The sheer amount of sugar in these juices rapidly increase the blood glucose levels and so, the body produces more insulin to ‘eat’ the sugar. This process often results in very low energy, headaches and extreme mood swings – not ideal.
With that being said – yes, juicing does work for rapid weight loss, but the health consequences that come right along with it greatly outweigh the positive aspect of losing weight. Chances are, the weight will come right back anyway once solid, normal foods are back in the picture.
Okay, Still, How Fast Can You Lose Weight by Juicing?
It all boils down to how much of a calorie deficit you are experiencing while doing the juice diet. There are many different juice diets to choose from and most only consist of around 600 to 1000 calories – the fewer calories consumed, the faster you will lose weight. Remember, this is for short term only, as long periods of juice fasting are not healthy!
Right, How Long to Juice Fast for Weight Loss?
It has been found that the optimum duration of a healthy juice fast for weight loss is no more than 3 days. If losing weight is the only goal in mind, the drinks need to be made up of mostly vegetables and only a touch of fruit – even though sugars in fruit are naturally occurring, no one needs a lot of it all in one go.
Fruit lovers are bound to have been put off by the ‘mostly vegetables’ scenario, however, fear not, there are plenty of ways to jazz up the juices to make them just right for you. For example, spices and lemon or lime juice can be added to mask the flavour of the vegetables that do not quite tickle the taste buds and, freshly making all the juices right before they are drunk will guarantee the finest of flavours.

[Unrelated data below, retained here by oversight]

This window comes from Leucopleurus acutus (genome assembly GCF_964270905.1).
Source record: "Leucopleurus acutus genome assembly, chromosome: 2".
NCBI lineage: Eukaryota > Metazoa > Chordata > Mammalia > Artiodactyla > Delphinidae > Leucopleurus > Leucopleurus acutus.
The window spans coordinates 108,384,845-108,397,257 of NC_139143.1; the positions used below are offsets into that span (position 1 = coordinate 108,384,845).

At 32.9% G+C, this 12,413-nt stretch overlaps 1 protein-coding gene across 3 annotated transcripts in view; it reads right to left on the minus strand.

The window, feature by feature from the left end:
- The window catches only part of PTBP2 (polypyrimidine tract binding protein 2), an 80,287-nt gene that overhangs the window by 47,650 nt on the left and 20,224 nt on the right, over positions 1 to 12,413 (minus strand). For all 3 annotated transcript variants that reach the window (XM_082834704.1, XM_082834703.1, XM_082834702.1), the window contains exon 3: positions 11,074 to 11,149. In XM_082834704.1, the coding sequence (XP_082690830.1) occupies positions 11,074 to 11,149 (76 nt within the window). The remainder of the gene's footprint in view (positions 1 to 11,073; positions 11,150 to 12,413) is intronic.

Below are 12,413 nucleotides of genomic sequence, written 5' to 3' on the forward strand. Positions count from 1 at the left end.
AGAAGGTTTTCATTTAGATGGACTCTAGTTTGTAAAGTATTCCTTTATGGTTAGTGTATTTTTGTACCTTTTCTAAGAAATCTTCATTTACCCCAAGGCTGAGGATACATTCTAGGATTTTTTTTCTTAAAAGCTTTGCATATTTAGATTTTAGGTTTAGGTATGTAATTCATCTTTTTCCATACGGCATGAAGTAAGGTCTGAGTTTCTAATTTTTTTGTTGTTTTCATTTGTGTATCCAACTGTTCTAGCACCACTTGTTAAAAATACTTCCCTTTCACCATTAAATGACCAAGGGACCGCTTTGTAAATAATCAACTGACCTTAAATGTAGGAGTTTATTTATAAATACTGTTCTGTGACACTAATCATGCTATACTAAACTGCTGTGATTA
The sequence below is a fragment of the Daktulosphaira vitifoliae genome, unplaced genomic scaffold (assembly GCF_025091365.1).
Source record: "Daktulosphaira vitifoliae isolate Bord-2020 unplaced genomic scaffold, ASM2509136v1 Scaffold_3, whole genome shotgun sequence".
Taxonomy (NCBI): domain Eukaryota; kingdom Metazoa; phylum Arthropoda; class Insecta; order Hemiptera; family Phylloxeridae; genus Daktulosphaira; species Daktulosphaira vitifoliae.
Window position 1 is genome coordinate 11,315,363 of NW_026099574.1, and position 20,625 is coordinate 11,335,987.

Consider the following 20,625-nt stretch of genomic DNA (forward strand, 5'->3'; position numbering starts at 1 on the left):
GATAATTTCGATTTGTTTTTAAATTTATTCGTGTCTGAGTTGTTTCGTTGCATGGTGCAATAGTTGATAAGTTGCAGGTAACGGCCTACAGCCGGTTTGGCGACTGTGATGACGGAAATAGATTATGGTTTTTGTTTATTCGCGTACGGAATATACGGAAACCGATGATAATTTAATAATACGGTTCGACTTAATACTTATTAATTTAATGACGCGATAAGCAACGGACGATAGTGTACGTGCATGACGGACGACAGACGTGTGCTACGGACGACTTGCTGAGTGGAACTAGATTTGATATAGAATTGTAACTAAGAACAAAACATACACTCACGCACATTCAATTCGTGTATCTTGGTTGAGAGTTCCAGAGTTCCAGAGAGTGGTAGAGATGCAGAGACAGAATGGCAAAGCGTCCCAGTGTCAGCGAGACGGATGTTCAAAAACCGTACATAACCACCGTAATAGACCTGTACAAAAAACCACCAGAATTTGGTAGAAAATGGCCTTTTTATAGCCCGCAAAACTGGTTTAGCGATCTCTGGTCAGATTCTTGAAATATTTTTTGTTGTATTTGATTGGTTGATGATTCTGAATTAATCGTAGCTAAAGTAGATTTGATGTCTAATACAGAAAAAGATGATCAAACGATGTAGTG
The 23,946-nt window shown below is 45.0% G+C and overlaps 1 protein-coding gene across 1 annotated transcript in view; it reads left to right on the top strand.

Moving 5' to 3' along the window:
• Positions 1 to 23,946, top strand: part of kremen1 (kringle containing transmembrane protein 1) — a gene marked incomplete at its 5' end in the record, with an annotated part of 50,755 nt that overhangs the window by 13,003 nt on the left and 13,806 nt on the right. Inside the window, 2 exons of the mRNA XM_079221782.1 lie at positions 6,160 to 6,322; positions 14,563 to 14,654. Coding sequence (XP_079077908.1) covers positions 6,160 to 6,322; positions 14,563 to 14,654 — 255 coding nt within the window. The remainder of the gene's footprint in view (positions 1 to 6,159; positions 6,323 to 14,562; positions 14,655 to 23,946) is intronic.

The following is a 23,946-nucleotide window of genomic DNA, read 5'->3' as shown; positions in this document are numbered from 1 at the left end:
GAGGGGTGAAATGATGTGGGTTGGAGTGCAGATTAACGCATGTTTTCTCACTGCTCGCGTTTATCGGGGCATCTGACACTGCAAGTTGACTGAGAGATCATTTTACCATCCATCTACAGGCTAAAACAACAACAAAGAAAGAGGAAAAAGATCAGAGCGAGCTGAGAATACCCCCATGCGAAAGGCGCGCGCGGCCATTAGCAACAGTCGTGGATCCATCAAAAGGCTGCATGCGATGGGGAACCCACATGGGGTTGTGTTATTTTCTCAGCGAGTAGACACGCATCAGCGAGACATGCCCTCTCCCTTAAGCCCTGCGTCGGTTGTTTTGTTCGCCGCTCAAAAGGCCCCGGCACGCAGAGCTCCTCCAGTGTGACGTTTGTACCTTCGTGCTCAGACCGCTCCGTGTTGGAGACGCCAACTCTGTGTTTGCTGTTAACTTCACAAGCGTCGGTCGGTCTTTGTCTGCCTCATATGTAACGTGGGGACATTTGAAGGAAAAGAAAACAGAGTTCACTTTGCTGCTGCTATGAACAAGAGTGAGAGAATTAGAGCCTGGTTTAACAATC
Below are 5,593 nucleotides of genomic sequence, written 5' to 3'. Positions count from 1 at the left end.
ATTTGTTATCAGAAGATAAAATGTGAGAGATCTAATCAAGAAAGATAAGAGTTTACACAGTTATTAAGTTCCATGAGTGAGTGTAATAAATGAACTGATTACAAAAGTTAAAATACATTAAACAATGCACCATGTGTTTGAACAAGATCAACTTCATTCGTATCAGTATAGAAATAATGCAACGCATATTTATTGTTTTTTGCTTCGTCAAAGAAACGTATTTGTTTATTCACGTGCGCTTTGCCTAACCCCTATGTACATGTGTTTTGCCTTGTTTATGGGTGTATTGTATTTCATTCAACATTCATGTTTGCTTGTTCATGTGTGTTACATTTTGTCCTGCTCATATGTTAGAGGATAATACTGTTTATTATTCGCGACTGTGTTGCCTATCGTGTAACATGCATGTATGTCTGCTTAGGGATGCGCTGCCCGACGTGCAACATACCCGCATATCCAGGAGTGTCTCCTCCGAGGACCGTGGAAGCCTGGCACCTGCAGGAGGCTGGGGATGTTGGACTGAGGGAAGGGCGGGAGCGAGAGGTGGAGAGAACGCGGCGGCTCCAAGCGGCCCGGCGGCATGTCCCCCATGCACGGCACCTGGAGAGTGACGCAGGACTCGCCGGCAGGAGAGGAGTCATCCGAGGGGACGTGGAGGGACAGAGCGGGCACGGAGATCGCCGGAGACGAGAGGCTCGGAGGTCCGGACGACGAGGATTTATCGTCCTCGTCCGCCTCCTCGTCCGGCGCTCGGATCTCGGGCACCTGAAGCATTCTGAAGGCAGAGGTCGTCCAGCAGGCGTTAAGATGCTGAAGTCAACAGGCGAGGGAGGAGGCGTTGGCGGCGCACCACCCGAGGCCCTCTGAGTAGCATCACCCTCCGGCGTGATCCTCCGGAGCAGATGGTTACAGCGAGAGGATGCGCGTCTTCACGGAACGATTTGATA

On the 2 days following the juice cleanse, solid foods need to be gradually introduced again as to not overwhelm the digestive system and, in turn, make you feel sick. This can be achieved simply by drinking the juice for breakfast and eating solid but still healthy foods for lunch and dinner – again, there are plenty of ways to go about reintroducing real food, but many people have found this to be the most effective.
So, To Clarify, Is Juicing Safe?
As previously mentioned, juice diets that continue for a long period are not safe as they carry a whole world of adverse health crises such as dizziness, fatigue, reduction in lean muscle mass, overall body weakness, vital deficiencies in essential nutrients and a steady decrease in the function of the immune system.
That said, juice diets lasting around three days (cleanses, detoxes, whichever way you’d like to refer to them) with a couple of days to reintroduce solid food back into your diet can kick start weight loss, quickly increase the level of antioxidants in the body, reduce internal inflammation and, thus, lower the risk of many diseases and improve the health of the digestive system in very little time.
In short, try out a few days of juice fasting if it takes your fancy but do not make it a long-term lifestyle choice, and always consult your doctor before taking up any new diet – everyone has different requirements and ultimately, when it comes to nutrition, doctors know what is best.